Spatial sound breathes life into holograms and gives them presence in our world. Holograms are composed of both light and sound, and if you happen to lose sight of your holograms, spatial sound can help you find them. Spatial sound is not like the typical sound that you would hear on the radio, it is sound that is positioned in 3D space. With spatial sound, you can make holograms sound like they're behind you, next to you, or even on your head! In this course, you will:
Errata and Notes
By default, Unity does not load a spatializer plugin. The following steps will enable Spatial Sound in the project.
We will now build the project in Unity and configure the solution in Visual Studio.
Unity begin compiling scripts and creating a Visual Studio solution. When complete, a File Explorer window will appear.
The appropriate location for the sound is going to depend on the hologram. For example, if the hologram is of a human, the sound source should be located near the mouth and not the feet.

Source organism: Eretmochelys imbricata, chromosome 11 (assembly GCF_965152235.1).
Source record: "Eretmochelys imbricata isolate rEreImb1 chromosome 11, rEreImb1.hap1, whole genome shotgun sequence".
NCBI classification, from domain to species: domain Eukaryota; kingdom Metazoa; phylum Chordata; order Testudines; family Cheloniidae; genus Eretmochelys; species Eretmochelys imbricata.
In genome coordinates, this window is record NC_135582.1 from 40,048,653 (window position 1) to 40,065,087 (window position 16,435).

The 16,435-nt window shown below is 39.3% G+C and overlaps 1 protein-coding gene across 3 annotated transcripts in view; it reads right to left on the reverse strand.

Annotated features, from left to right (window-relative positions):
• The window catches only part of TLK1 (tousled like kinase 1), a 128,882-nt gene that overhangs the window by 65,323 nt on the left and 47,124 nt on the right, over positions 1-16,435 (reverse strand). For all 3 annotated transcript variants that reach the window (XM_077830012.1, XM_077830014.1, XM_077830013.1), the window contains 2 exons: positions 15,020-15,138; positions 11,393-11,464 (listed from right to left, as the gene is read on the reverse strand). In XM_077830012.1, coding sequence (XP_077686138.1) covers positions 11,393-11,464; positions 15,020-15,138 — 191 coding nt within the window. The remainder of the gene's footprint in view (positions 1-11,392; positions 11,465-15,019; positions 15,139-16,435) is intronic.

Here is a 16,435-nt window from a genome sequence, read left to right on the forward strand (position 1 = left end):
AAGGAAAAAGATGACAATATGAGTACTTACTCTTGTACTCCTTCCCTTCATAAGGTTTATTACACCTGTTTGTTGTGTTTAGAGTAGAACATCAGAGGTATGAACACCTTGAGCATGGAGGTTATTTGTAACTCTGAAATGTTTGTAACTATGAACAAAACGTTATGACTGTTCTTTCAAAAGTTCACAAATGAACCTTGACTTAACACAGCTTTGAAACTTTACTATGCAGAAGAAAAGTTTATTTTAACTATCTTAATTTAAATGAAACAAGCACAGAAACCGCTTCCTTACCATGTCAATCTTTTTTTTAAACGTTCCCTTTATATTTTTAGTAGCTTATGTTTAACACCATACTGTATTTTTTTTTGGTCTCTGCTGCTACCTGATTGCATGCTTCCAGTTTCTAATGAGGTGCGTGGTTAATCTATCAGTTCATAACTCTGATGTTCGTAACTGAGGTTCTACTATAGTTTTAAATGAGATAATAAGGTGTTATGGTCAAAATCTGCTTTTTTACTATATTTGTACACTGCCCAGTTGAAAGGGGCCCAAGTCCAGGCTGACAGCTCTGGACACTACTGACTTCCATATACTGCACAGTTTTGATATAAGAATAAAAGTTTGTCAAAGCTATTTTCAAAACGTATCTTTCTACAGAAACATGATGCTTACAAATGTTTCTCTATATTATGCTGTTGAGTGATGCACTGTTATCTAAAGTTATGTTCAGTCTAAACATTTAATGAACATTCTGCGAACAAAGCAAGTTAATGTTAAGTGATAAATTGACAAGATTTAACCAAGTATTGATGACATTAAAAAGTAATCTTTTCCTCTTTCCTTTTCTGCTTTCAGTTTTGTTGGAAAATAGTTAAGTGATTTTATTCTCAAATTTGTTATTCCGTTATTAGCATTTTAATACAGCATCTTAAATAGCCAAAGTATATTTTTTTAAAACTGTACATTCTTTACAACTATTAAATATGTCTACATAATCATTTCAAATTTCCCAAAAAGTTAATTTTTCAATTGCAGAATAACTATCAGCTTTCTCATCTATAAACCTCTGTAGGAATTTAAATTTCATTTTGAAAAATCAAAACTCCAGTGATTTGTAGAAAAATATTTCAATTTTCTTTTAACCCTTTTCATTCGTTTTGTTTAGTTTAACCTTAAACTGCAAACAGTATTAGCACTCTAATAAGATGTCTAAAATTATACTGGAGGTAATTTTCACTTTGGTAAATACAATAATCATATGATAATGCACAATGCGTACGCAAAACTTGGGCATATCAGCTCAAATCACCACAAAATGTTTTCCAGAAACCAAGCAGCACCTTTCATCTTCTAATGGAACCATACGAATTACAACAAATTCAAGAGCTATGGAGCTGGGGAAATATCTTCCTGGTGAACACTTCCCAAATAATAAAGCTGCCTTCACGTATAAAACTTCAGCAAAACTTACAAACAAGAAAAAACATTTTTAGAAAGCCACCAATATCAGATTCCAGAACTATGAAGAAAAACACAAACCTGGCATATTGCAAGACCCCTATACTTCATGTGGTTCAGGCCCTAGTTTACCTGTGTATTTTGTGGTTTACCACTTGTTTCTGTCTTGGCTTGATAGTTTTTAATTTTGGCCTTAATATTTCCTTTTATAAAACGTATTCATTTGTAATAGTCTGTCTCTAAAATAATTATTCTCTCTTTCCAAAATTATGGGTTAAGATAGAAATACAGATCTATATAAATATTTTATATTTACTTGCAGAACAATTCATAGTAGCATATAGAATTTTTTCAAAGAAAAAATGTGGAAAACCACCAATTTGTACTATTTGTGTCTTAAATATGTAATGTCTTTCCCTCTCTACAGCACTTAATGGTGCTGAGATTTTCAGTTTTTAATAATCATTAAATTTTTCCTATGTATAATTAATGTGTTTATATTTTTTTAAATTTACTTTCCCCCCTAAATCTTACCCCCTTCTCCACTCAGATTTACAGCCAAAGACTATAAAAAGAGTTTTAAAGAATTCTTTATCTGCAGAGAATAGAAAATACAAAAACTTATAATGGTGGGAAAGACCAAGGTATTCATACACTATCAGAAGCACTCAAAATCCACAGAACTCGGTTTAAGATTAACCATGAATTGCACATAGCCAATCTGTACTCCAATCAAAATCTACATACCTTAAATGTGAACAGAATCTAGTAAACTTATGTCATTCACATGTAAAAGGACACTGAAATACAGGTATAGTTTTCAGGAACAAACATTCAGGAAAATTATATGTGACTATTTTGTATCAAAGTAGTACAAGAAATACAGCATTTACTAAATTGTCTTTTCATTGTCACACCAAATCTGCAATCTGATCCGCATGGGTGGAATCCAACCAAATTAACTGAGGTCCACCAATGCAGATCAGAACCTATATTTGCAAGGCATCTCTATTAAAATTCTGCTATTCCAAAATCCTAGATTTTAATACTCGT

The following instructions will attach a spatialized sound to a hologram.
Project Decibel uses a Unity AudioMixer component to enable adjusting sound levels for groups of sounds. By grouping sounds this way, the overall volume can be adjusted while maintaining the relative volume of each sound.
Setting Doppler level to zero disables changes in pitch caused by motion (either of the hologram or the user). A classic example of Doppler is a fast-moving car. As the car approaches a stationary listener, the pitch of the engine rises. When it passes the listener, the pitch lowers with distance.
One example of learned expectations is that birds are generally above the heads of humans. If a user hears a bird sound, their initial reaction is to look up. Placing a bird below the user can lead to them facing the correct direction of the sound, but being unable to find the hologram based on the expectation of needing to look up.
The following instructions enable POLY to hide behind you, so that you can use sound to locate the hologram.
Gesture Sound Manager performs the following tasks:
The associations of gestures to audio clips is performed by GestureSoundHandler.cs.
Build and Deploy